If we’ve seen this once, we’ve seen it a thousand times. HR realizes the inordinate value (in terms of cost savings, risk mitigation, compliance, and reporting) of implementing a vendor management system (VMS) platform to automate the processes involved in contingent workforce management. No one else thinks it is important and the request to implement is denied. How can you change their minds?
As an HR pro, you know to your core that the visibility, accountability, process standardization, collaboration, and everything that comes with a VMS solution can transform an HR practice from reactive to proactive; from tactical to strategic. However, getting such implementation approved requires the buy-in of non-HR professionals – finance officers, internal IT leadership, corner office executives – who may not share your enthusiasm for such a project. Their goals don’t include making your job easier. They will move beyond skepticism if you can prove the benefit of your VMS project to the greater organization. So how do you accomplish that? You make a compelling business case, that’s how. So, what is a compelling business case and how do you make one?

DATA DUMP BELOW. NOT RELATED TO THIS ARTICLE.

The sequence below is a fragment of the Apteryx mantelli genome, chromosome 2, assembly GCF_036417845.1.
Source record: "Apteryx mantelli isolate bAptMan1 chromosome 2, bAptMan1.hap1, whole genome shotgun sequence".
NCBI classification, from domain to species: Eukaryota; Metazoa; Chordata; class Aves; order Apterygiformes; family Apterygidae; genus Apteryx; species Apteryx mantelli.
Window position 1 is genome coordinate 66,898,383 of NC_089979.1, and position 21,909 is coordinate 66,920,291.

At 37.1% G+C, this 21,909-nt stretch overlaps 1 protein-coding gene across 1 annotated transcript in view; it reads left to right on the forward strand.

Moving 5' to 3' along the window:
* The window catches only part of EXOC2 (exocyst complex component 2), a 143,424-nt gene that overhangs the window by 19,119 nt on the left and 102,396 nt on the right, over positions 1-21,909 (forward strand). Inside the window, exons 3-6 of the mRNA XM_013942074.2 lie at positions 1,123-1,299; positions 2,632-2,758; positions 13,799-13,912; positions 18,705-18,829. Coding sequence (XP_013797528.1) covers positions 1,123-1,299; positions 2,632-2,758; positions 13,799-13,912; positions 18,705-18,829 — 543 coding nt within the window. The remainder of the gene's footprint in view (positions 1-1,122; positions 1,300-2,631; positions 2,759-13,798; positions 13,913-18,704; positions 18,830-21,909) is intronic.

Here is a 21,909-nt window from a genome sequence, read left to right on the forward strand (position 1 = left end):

First, let’s discuss what a business case is not. It is not, as this excellent article at TechRepublic jokes, “a thick tedious manuscript, written by professional consultants in an incomprehensible language… printed on high-quality paper stock and placed onto the top shelf of an executive’s office to be used as a breeding ground for dust bunnies.” Read the whole article for a fantastic primer on the what, why, and how of making a business case. But here’s a condensed version of the framework they recommend for an effective business case:
- Executive Summary
- Objective including Current State vs. Future State
- Project Alternatives
- Preferred Alternatives
- Implementation Plan
- Appendices including supporting info, cost/benefit analysis, reference materials, calculations etc.
Ben Walker, a VP at contingent workforce strategy consultancy, Brightfield Strategies, is an renowned VMS subject matter expert and veteran business case writer. He makes a compelling argument in favor of the business case for VMS in a piece titled, “Creating a Business Case that Reveals your Smarts, Ensures Success” which is cross posted to StaffingIndustry.com as well. Also, very much worth a quick read, Walker stresses seeking the proper balance between brevity and detail. His suggested framework is thusly condensed:
- Current State
- External Examples
- Looking at Quality, Effiency, Cost and Risk
- Posing Question to Which you Don’t Have an Answer
Making your case to stakeholders outside the walls of contingent workforce management/HR is essential to success when seeking to gain approval for a VMS solution. Buckle down on business case creation and ensure your ability to drive your organization’s success via a powerful software tool to solidify your workforce management.